Thucydides saw the collapse into immorality as being latent and only exposed by the plague, “Men who had hitherto concealed what they took pleasure in, now grew bolder.”
This sounds all too familiar today. The great toilet paper wars, the gun-toting demonstrations in support of re-opening and the betrayal of our seniors in long-term care are all signs of character gaps made manifest by this pandemic, not created by it.
Crises and situational pressures don’t only unmask the character of societies but of leaders as well. Athens had Pericles, who despite horrifying conditions commanded the people’s trust. When they lost their character, Pericles helped them regain perspective. He implored Athenians to reaffirm their values and rise above their selfishness: “You must therefore put aside your private sorrows and concentrate on securing our common safety. Hatred is short-lived but the brilliance of present deeds shines on to be remembered in everlasting glory.”
Thucydides reports that Pericles was an effective leader because he resisted giving in to the base desires and fears of people and instead inspired (at least some of) his followers to a more noble vision. Pericles himself was to die of the plague the following year.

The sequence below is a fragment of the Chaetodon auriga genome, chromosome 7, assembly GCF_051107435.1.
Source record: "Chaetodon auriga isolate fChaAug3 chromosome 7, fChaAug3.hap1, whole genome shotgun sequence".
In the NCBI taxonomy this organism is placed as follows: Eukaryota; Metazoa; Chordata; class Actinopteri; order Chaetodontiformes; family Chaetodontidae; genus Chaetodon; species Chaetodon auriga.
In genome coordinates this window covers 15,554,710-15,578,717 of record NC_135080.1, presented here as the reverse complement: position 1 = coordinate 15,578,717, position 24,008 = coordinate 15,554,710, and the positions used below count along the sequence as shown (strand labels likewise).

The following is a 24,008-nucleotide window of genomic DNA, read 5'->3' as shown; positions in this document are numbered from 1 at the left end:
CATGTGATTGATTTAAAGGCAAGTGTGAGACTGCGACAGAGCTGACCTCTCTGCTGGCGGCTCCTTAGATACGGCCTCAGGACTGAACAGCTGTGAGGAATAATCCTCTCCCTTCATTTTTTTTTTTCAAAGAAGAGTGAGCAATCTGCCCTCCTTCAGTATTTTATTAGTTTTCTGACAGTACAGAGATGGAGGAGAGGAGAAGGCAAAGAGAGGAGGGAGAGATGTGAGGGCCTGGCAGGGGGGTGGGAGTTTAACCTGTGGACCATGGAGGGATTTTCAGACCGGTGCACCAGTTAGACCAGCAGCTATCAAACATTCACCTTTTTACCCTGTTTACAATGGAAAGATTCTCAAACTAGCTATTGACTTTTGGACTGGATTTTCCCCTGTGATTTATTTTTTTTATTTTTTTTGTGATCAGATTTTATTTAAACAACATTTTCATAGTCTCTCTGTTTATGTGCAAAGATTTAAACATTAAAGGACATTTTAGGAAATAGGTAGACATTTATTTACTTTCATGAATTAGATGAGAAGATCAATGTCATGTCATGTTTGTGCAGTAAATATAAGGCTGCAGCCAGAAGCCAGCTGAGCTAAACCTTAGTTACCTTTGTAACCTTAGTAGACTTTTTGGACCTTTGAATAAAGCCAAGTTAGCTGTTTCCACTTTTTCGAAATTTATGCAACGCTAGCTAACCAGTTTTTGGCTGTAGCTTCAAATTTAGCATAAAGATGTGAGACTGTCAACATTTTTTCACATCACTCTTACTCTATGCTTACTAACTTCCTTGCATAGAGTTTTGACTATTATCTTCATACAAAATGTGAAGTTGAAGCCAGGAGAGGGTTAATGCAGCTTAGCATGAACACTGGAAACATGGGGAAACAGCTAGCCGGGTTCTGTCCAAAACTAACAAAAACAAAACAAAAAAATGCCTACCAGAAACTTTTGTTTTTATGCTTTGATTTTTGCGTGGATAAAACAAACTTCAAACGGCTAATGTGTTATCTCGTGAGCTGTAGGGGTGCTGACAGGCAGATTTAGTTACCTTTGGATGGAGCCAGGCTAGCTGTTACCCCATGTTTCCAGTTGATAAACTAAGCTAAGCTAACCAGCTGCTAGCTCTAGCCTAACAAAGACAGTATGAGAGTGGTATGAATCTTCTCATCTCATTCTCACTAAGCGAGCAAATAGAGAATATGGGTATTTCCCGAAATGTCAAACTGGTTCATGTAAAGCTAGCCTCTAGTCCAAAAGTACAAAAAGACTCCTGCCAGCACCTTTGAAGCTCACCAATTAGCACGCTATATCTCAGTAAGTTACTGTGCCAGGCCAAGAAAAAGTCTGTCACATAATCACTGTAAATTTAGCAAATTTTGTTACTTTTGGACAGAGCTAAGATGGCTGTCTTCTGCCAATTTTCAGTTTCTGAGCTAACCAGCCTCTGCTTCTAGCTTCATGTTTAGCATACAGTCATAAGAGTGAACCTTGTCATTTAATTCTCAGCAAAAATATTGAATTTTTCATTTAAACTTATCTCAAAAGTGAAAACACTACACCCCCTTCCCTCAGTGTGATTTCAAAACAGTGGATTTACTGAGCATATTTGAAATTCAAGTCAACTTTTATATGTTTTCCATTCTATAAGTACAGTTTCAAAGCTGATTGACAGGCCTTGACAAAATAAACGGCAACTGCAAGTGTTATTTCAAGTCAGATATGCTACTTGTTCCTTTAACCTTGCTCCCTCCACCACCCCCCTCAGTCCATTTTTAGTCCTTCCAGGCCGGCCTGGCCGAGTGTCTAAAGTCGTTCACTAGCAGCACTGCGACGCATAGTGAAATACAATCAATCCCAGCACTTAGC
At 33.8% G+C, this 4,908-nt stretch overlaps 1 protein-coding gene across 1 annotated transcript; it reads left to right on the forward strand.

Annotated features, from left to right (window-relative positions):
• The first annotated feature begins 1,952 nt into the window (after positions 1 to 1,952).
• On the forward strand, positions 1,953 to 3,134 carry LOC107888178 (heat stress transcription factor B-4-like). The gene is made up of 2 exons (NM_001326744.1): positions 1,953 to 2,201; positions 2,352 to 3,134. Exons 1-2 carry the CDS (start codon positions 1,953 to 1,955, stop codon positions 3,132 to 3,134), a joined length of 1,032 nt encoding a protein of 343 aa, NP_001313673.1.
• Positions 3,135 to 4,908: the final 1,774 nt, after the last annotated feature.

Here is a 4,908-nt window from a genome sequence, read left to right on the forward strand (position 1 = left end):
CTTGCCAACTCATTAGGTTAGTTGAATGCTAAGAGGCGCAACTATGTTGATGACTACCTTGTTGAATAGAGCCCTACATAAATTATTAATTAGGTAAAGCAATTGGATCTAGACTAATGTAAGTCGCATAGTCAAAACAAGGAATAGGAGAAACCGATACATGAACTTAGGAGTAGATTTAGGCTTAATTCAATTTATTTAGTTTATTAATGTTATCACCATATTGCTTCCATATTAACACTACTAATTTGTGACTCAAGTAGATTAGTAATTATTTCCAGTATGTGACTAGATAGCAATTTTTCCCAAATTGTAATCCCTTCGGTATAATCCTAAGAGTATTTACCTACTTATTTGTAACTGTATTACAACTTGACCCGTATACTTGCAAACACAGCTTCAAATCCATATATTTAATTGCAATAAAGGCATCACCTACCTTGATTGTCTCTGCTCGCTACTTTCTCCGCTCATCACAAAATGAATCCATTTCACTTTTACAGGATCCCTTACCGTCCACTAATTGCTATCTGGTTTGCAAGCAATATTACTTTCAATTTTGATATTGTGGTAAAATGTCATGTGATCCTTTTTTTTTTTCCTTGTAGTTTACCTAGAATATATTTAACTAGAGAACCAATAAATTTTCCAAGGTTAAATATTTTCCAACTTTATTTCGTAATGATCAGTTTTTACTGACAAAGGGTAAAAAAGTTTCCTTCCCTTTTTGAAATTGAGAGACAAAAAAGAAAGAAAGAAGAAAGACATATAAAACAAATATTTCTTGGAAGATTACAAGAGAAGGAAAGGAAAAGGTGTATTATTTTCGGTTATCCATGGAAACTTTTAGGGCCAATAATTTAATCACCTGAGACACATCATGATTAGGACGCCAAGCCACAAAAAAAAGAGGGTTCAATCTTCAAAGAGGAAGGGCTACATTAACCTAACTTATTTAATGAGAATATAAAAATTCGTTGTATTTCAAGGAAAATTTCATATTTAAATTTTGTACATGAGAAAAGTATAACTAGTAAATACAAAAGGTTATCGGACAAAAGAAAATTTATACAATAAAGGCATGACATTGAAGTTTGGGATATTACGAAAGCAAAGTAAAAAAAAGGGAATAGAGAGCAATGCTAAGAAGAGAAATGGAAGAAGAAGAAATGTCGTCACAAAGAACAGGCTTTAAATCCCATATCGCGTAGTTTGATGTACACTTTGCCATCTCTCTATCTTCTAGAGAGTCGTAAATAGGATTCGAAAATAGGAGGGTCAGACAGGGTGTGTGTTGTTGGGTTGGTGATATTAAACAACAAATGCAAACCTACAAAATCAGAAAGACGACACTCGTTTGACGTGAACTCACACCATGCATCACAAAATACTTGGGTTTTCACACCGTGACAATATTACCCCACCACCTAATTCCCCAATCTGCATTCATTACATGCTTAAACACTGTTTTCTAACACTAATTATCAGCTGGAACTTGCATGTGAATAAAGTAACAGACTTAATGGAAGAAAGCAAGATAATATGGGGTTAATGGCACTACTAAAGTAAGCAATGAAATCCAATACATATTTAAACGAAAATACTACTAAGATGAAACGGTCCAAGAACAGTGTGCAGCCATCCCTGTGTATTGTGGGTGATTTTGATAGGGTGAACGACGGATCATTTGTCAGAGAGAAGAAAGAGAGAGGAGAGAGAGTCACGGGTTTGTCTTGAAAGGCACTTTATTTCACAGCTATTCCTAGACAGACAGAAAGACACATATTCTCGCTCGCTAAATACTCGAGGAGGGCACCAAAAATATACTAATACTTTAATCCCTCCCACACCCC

Today, we have leaders in health care and politics who have modeled the very best in character and have inspired their followers to rise to the challenge. And we have others who have chosen to stoke anxieties and fears and encourage racism and xenophobia. The pandemic did not create those leaders, it merely revealed them more plainly for everyone to see.
So what are we to learn from all this? We as a society, our leaders, and our educational institutions have focused our efforts on competence, science and technology and have lost sight of the importance of developing character. This neglect may go without consequences for some time but eventually a situational pressure, a crisis, will come along to reveal the gaps. A circumstance will inevitably arise for all leaders in which their characters are tested, and if left wanting, will undermine their ability to lead. The work of protecting our nations from the ravages of the pandemic begins, but does not end, with material readiness.
We must refocus our energies on the importance of nurturing character once again. The last decade has seen significant movement on this front, notably the Ivey Business School’s Character-Based Leadership model. A group at the Schulich School of Medicine at Western University is adapting this model to medical education.
Through a renewed sense of importance of this topic, a future generation of leaders can emerge understanding the importance of character and, more importantly, manifesting character so that instead of future crises revealing disgraceful gaps, they will reveal a depth of character of which we can be proud.
Nabil Sultan is an associate professor of Medicine, medical educator and former Program Director of Nephrology at the Schulich school of Medicine & Dentistry. He is a researcher in the Centre for Education Research & Innovation at Western University.